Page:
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An excerpt from www.HouseOfNames.com archives copyright 2000 - 2016


The proud Norman name of Wroy was developed in England soon after Norman Conquest of England in 1066. It was name for a person with red hair. Looking back even further, we found the name was originally derived from the Old French nickname le rous, meaning redhead.

Wroy Early Origins



The surname Wroy was first found in Norfolk where they held a family seat from very early times and were granted lands by Duke William of Normandy, their liege Lord, for their distinguished assistance at the Battle of Hastings in 1066 A.D.

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Wroy Spelling Variations


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Wroy Spelling Variations



Spelling variations in names were a common occurrence in the eras before English spelling was standardized a few hundred years ago. In the Middle Ages, even the literate regularly changed the spellings of their names as the English language incorporated elements of French, Latin, and other European languages. Many variations of the name Wroy have been found, including Rowe, Roe, Row and others.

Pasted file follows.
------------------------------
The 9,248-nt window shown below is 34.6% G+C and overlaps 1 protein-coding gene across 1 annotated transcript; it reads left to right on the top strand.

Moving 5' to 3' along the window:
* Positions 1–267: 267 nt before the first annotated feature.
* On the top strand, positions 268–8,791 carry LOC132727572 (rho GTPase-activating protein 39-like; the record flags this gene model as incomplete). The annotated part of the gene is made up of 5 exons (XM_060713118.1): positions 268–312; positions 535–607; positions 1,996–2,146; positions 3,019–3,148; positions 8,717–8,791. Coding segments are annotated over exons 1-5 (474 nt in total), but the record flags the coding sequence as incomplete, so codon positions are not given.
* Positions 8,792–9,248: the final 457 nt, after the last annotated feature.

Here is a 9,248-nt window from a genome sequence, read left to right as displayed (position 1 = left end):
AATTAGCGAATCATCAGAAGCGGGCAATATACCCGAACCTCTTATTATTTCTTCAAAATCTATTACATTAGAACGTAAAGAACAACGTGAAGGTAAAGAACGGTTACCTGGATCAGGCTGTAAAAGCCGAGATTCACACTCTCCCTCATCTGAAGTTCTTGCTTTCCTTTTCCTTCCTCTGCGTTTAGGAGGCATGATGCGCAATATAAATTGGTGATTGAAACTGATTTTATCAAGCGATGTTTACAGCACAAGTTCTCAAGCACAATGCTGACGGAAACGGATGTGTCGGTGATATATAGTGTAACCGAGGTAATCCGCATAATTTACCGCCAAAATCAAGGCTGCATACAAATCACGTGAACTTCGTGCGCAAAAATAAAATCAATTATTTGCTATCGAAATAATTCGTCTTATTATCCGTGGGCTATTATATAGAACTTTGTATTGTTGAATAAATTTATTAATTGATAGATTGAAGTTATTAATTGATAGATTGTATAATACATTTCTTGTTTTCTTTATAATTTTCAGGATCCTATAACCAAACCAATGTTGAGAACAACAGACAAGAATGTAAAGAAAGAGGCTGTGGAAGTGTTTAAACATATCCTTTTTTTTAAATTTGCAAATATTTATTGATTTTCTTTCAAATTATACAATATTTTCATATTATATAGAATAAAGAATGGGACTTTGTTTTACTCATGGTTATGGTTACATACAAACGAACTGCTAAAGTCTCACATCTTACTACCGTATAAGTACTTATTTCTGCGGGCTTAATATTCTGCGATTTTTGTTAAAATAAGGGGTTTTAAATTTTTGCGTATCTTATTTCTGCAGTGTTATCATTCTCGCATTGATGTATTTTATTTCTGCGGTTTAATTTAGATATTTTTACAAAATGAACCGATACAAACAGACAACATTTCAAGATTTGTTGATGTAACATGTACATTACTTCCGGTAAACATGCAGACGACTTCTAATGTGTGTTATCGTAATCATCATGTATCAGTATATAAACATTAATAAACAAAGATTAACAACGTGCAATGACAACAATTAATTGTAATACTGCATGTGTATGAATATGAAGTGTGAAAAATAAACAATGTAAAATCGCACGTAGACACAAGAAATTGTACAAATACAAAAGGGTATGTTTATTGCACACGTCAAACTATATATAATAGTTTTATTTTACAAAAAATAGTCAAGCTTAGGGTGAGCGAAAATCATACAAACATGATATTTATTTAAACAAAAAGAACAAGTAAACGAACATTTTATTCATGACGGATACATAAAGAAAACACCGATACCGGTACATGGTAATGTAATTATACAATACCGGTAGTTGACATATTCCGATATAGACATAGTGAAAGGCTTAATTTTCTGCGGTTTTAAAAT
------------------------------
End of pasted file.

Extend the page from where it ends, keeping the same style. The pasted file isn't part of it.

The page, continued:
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Wroy Early History


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Wroy Early History



This web page shows only a small excerpt of our Wroy research. Another 241 words (17 lines of text) covering the years 1581, 1644, 1559, 1592, 1661, 1592, 1607, 1674, 1718, 1715, 1626, 1677, 1654, 1657, 1705, 1640, 1719, 1674, 1737, 1641 and 1717 are included under the topic Early Wroy History in all our PDF Extended History products and printed products wherever possible.

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Wroy Early Notables (pre 1700)


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Wroy Early Notables (pre 1700)



Outstanding amongst the family at this time was Sir Thomas Roe ( c. 1581-1644), an English diplomat, chancellor of the Order of the Garter; Sir Thomas Rowe, Lord Mayor of London in 1559; Owen Rowe, (c. 1592-1661), English haberdasher in London, one of the regicides of King Charles I; Sir William Rowe...